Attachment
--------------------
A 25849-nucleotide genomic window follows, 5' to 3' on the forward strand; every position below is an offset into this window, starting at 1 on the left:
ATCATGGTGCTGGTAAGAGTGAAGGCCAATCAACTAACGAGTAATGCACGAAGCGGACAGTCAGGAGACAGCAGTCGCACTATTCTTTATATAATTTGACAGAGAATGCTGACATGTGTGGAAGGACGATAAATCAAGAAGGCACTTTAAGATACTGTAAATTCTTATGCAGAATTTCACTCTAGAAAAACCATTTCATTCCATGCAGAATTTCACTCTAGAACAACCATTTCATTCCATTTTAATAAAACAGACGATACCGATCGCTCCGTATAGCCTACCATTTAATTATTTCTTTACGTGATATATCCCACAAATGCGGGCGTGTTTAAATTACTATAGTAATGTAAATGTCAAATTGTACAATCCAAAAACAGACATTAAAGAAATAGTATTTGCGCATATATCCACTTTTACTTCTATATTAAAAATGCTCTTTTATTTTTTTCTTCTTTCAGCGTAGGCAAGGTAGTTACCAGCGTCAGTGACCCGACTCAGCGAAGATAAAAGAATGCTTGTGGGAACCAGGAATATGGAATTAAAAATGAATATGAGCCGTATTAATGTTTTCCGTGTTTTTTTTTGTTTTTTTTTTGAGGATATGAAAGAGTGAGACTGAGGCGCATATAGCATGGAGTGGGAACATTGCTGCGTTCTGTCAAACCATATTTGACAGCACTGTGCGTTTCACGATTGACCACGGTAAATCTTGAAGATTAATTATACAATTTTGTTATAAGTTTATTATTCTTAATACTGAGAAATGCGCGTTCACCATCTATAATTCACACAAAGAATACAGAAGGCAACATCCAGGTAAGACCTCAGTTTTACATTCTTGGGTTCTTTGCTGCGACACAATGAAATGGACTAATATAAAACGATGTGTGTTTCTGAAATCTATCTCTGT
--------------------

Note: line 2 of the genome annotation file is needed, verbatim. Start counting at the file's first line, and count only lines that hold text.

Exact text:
ATCATGGTGCTGGTAAGAGTGAAGGCCAATCAACTAACGAGTAATGCACGAAGCGGACAGTCAGGAGACAGCAGTCGCACTATTCTTTATATAATTTGACAGAGAATGCTGACATGTGTGGAAGGACGATAAATCAAGAAGGCACTTTAAGATACTGTAAATTCTTATGCAGAATTTCACTCTAGAAAAACCATTTCATTCCATGCAGAATTTCACTCTAGAACAACCATTTCATTCCATTTTAATAAAACAGACGATACCGATCGCTCCGTATAGCCTACCATTTAATTATTTCTTTACGTGATATATCCCACAAATGCGGGCGTGTTTAAATTACTATAGTAATGTAAATGTCAAATTGTACAATCCAAAAACAGACATTAAAGAAATAGTATTTGCGCATATATCCACTTTTACTTCTATATTAAAAATGCTCTTTTATTTTTTTCTTCTTTCAGCGTAGGCAAGGTAGTTACCAGCGTCAGTGACCCGACTCAGCGAAGATAAAAGAATGCTTGTGGGAACCAGGAATATGGAATTAAAAATGAATATGAGCCGTATTAATGTTTTCCGTGTTTTTTTTTGTTTTTTTTTTGAGGATATGAAAGAGTGAGACTGAGGCGCATATAGCATGGAGTGGGAACATTGCTGCGTTCTGTCAAACCATATTTGACAGCACTGTGCGTTTCACGATTGACCACGGTAAATCTTGAAGATTAATTATACAATTTTGTTATAAGTTTATTATTCTTAATACTGAGAAATGCGCGTTCACCATCTATAATTCACACAAAGAATACAGAAGGCAACATCCAGGTAAGACCTCAGTTTTACATTCTTGGGTTCTTTGCTGCGACACAATGAAATGGACTAATATAAAACGATGTGTGTTTCTGAAATCTATCTCTGT